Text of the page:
Skip to main content

Faith and Culture Converge in Native American Christianity

In an editorial posted August 27 on the Huffington Post website, the Rev. Dr. Randy S. Woodley discusses Native American Christianity and how faith affects culture. He begins by discussing how Native American cultural practices were outlawed.
  • Author:
  • Updated:
    Original:

In an editorial posted August 27 on the Huffington Post website, the Rev. Dr. Randy S. Woodley discusses Native American Christianity and how faith affects culture. He begins by discussing how Native American cultural practices were outlawed.

"For almost 100 years, in the name of progress, Native children were forced into government-sponsored, denominationally run boarding schools where many were abused physically, sexually, emotionally and spiritually, and where many of them died," he says. "The rallying cry to civilize/Christianize Indigenous children was 'kill the Indian, save the child.'"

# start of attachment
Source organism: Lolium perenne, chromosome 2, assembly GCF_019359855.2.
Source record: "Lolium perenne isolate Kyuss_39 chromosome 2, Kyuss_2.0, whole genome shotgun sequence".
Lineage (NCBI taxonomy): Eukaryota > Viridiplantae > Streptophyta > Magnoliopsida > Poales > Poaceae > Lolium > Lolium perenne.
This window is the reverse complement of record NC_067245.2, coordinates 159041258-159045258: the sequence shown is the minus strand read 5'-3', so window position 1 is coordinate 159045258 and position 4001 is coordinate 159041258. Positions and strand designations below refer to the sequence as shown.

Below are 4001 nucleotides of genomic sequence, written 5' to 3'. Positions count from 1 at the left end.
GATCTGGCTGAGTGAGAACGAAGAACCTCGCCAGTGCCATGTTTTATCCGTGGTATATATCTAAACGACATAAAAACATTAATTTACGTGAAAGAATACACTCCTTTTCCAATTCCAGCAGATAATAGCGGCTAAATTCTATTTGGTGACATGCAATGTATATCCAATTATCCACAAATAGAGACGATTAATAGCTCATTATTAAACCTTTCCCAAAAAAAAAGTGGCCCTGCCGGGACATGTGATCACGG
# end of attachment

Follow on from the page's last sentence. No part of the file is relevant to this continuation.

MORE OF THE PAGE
He also talks about what Natives think of other Natives who have adopted Christian practices. He says "some American aboriginals today view Native Christians as traitors." But that "Indians are normally forgiving people and many really like Jesus in spite of the kind of Christianity presented to them."

Woodley says America's aboriginals have a "gift to offer the West." Read his full editorial at HuffingtonPost.com.

Scroll to Continue

Read More

Randy Woodley, a Keetoowah Cherokee Indian descendant, is a distinguished associate professor of faith and culture, and director of Intercultural and Indigenous Studies at George Fox Evangelical Seminary in Portland, Oregon.